Three works dominate the MCA, which again devotes major gallery space to the Biennale. In the six-meter-high gallery of the new Mordant Wing, Pinaree Sanpitak’s installation, Anything Can Break (2011), consists of hundreds of gray origami cubes and blown glass “clouds,” modeled on breasts, suspended from the ceiling. With 16 musical components that are triggered as visitors walk beneath the “clouds” a cacophony of sound inevitable fulfils the curatorial brief of participatory engagement.
In the adjoining gallery, New York-based Taiwanese artist, Lee Mingwei, works on his quietly reflective performative installation, The Mending Project (2009). Here, a collaborative process quietly goes about its business as Lee sits at a table repairing clothes brought in by visitors, who must leave the repaired garments on display until the end of the exhibition. Conversing with visitors as he sews, the repairs are carried out in rainbow-colored threads, skeins of which are mounted on two adjacent walls, forming a vivid pattern.
Korean artist Yeesookyung’s Translated Vase-the Moon (2012), is a giant white sphere made from shards of broken porcelain, joined with 24-karat gold. It sits beautifully alongside Korean master potter Park Young-Sook’s white moon jars. In what is a perfect and unforced collaboration with Park, Yeesookyung recovers fragments of jars that have shattered in the kiln and translates them into other geometrical forms. The relationship here between form and gallery space is an achievement that the AGNSW would do well to emulate.
Since the introduction of Cockatoo Island into the BoS repertoire of venues three editions ago the island has become synonymous with spectacle. It doesn’t disappoint this year with visitors immediately being enveloped in the disorientating clouds of Fujiko Nakaya’s fog installation at the entrance to the turbine hall. Inside, New Zealander Peter Robinson’s enormous installation, Gravitas Lite (2012), made from 102,410 fragile chain links of white polystyrene foam took 12 volunteers five weeks to assemble. The work reaches up to and over the building’s infrastructure in a display that is nothing if not pure audacity. Robinson explained the work to AAP, as an exploration of the relationships of materials, perhaps referring to the light, white polystyrene and the rusty, metal factory space that it fills.
Canadian Cal Lane tackles the vastness of the turbine hall with a work that is about memory, the passage of time and transformation, where the impermeable elements of steel and sand combine in a piece of transient fragility. Originally a welder by trade, Lane makes finely cut patterns in steel for Sand Lace (2012), in which a steel shipping container is engraved until it takes on the form of a finely cut filigree stencil which is mirrored by similar patterns created from red sand and which spread across the floor of the cavernous turbine hall. Each carpet size “sand stencils” is based on a delicately patterned tablecloth that was given to her parents as a wedding gift 50 years ago this June.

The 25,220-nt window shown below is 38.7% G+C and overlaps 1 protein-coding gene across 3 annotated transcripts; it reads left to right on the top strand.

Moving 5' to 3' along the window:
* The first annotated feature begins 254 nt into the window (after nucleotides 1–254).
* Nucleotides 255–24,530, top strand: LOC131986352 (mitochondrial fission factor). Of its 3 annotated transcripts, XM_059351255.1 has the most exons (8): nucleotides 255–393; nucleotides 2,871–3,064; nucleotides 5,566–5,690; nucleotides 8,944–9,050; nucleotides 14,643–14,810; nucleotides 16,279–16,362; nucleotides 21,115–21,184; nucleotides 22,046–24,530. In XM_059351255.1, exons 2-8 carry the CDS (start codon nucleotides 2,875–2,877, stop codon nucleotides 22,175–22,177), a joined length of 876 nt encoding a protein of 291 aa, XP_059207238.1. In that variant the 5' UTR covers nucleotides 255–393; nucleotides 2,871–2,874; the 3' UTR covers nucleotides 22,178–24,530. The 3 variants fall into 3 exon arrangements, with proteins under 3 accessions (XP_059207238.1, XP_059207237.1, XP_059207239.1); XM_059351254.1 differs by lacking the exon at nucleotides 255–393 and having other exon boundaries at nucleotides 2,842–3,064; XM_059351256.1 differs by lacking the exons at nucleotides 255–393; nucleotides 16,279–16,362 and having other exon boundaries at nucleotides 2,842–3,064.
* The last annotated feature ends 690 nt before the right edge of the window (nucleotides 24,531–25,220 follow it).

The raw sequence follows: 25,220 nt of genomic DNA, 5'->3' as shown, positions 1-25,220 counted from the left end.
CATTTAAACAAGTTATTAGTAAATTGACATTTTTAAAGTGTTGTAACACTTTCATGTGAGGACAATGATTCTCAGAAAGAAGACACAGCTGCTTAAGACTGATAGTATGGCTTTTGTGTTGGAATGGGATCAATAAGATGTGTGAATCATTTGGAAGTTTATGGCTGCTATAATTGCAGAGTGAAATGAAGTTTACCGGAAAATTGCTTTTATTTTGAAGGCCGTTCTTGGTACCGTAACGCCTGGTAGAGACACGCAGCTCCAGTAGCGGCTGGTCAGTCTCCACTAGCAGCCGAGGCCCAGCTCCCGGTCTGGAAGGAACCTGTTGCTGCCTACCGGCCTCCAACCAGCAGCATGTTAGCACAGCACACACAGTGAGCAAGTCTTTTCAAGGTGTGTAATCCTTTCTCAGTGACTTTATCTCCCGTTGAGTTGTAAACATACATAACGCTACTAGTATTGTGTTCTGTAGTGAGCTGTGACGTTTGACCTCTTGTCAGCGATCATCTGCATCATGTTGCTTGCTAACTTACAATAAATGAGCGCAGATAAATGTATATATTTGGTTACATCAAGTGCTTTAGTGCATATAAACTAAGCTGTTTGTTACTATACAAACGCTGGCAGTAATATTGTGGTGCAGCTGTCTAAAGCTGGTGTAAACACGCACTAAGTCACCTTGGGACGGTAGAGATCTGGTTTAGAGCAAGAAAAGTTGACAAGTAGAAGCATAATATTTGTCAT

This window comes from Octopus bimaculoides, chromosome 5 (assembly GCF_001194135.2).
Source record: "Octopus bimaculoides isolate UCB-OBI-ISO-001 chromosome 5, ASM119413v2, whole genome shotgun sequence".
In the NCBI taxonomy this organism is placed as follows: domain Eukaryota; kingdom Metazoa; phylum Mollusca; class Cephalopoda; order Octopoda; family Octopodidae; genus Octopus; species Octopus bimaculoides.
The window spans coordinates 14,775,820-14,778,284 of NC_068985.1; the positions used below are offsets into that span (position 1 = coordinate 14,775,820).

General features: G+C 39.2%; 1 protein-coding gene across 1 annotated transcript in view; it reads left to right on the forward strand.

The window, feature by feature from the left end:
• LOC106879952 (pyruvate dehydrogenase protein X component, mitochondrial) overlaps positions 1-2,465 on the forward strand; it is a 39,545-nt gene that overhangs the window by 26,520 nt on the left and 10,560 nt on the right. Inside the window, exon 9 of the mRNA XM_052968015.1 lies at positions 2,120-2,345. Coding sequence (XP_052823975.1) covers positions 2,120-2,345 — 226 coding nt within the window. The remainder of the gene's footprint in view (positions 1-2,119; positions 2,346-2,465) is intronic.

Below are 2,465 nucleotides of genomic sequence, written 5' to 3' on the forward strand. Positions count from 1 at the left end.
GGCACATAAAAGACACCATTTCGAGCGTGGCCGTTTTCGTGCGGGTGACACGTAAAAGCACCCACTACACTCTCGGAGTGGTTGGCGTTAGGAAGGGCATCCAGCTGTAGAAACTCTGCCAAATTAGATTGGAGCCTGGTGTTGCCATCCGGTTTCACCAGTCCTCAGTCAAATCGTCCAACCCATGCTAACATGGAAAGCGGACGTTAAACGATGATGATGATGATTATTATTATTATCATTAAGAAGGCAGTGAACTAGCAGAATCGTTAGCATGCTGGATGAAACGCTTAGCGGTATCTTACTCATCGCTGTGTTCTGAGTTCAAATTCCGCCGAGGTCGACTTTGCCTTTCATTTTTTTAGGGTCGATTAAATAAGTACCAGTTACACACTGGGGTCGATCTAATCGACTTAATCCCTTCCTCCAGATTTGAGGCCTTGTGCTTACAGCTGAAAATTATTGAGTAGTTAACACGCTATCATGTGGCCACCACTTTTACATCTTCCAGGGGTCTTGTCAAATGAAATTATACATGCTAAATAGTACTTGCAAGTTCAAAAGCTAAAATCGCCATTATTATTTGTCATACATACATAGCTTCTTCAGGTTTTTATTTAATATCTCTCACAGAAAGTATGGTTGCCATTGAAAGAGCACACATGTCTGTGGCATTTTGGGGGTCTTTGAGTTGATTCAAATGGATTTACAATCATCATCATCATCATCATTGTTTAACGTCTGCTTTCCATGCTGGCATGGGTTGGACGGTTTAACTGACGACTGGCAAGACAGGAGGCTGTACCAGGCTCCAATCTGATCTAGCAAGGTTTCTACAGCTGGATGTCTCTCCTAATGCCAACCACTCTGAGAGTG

Fellow Canadian Philip Beesley’s Hylozoic Series: Sibyl (2011) is an immersive installation that encourages visitors to touch the hundreds of thousands of custom-made components—chains of glass vessels, feathers, miniature computers, proximity detection sensors for example—that form diffuse clouds of glowing light. Responding to touch, the installation vibrates, glows and ripples, emitting whispering sounds as visitors move through its seemingly interstellar space until the installation seems to take on a life of it own.
In the cavernous hall of the heritage-listed Pier 2/3 at nearby Walsh Bay, New Zealander Tiffany Singh has created a certain crowd-pleaser with Knock On the Sky Listen To The Sound (2011), in which hundreds of wooden wind chimes hang in rows from myriad long colored ribbons. The chimes are designed to be taken home by visitors, decorated and then returned, to be reintegrated into the installation. Yet, Singh admitted to AAP that the chimes have a disturbing tendency to disappear. Such is a collaborative process that, while it certainly won’t cure any of the world’s ills, is sheer fun all the same.
As an exhibition one can’t help but feel that the 18th Biennale of Sydney needs to escape from its rigid intellectual framework and the curator’s somewhat obvious premise, that evolving art practice can free us all from the enslavement of history and lead us toward a state of artistic enlightenment so long as we embrace collaboration and dialogue.
Fortunately, but perhaps more by accident than design, there is much on show that will reward visitors who would be well advised to ignore the pretensions of the catalog essays and allow the art to work on a visceral rather than intellectual level.
The Biennale of Sydney runs until September 16.